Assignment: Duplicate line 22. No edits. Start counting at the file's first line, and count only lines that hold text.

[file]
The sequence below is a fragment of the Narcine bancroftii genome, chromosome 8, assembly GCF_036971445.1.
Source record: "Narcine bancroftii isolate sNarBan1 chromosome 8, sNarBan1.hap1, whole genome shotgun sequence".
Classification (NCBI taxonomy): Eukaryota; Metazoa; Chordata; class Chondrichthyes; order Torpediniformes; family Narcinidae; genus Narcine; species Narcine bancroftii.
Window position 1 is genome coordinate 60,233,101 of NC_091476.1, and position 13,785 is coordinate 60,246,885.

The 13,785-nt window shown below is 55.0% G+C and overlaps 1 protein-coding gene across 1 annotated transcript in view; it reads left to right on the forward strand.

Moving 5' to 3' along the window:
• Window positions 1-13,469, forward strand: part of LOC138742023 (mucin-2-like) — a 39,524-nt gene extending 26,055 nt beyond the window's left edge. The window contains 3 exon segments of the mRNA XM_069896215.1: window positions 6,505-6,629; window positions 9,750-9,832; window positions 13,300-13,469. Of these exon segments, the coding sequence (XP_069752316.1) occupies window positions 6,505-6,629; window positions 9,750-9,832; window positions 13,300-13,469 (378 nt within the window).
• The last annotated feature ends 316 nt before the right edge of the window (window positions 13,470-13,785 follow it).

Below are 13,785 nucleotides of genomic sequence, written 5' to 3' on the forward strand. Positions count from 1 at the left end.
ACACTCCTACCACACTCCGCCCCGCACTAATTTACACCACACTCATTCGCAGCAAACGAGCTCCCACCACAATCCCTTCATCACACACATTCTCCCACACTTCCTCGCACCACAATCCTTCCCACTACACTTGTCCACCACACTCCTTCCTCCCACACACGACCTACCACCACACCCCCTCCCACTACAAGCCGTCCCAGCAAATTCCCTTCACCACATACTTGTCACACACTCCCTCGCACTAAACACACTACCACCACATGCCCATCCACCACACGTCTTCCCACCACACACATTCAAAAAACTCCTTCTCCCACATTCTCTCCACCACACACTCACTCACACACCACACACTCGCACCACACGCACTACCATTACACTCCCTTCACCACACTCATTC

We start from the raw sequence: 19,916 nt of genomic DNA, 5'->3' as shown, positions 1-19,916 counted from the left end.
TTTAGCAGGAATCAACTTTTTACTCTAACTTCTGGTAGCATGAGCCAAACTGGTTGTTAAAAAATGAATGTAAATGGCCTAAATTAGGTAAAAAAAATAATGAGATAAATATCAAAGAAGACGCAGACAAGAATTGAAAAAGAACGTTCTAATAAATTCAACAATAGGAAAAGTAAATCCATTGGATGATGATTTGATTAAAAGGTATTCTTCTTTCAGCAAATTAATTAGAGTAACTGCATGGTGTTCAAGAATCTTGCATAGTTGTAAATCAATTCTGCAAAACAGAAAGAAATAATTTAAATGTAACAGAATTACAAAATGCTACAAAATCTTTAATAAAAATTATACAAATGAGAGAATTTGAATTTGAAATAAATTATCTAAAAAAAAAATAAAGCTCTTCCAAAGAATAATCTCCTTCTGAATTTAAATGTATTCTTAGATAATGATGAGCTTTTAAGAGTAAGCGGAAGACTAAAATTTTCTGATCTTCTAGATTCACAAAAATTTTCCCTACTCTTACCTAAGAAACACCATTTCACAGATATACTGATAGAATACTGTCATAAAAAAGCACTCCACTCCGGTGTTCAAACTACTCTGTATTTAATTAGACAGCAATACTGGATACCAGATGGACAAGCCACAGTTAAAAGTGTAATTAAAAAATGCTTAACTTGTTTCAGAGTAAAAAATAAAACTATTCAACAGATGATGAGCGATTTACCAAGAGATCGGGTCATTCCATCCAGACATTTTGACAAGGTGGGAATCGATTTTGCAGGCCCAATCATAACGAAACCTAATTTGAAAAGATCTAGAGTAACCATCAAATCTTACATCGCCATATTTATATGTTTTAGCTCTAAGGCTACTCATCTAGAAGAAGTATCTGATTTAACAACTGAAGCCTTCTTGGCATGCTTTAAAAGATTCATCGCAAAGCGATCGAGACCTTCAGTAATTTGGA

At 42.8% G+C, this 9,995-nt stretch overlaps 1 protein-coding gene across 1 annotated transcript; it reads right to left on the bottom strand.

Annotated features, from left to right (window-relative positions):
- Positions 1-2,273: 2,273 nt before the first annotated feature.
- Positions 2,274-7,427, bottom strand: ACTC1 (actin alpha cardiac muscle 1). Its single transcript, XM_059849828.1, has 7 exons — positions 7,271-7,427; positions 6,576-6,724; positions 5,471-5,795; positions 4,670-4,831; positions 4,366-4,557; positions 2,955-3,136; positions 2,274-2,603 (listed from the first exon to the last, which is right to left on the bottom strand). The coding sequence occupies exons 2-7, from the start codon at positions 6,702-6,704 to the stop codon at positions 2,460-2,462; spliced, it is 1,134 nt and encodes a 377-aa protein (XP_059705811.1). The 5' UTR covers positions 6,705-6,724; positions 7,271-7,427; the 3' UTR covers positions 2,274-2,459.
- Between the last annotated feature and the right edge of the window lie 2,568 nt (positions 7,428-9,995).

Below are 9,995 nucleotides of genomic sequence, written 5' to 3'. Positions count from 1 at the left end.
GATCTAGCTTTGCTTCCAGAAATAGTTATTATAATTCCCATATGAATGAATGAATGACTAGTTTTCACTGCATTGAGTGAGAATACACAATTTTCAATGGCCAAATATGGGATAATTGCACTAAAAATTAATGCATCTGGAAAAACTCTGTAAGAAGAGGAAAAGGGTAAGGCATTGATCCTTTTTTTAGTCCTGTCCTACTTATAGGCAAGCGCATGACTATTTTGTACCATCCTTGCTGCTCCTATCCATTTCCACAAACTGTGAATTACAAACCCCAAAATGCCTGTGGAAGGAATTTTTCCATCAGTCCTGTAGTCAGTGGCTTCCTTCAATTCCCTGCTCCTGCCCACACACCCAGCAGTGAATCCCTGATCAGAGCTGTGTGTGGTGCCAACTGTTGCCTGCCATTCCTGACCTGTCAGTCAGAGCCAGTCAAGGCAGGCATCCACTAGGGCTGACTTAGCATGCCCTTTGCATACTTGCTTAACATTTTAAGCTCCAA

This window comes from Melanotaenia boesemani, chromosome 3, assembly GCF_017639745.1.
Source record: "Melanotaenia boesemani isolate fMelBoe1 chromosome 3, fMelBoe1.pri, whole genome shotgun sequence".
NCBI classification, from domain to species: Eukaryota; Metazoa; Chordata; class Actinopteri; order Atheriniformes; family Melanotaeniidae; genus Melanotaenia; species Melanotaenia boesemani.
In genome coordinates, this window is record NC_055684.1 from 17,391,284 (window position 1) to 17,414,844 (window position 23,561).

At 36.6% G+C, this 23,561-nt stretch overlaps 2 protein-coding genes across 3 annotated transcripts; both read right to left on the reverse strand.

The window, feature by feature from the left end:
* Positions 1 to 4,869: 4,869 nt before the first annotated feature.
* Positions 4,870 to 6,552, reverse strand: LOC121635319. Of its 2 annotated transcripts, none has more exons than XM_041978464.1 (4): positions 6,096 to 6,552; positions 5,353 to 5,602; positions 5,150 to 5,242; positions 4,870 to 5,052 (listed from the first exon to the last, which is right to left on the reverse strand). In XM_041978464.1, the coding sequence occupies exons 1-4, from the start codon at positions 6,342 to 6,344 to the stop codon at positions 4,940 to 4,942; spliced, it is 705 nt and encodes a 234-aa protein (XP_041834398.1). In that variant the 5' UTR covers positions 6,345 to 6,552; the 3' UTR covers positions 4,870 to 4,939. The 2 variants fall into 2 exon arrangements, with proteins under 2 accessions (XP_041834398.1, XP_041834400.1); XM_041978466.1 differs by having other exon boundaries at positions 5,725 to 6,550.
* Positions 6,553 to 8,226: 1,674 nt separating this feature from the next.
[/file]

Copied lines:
NCBI classification, from domain to species: Eukaryota; Metazoa; Chordata; class Actinopteri; order Atheriniformes; family Melanotaeniidae; genus Melanotaenia; species Melanotaenia boesemani.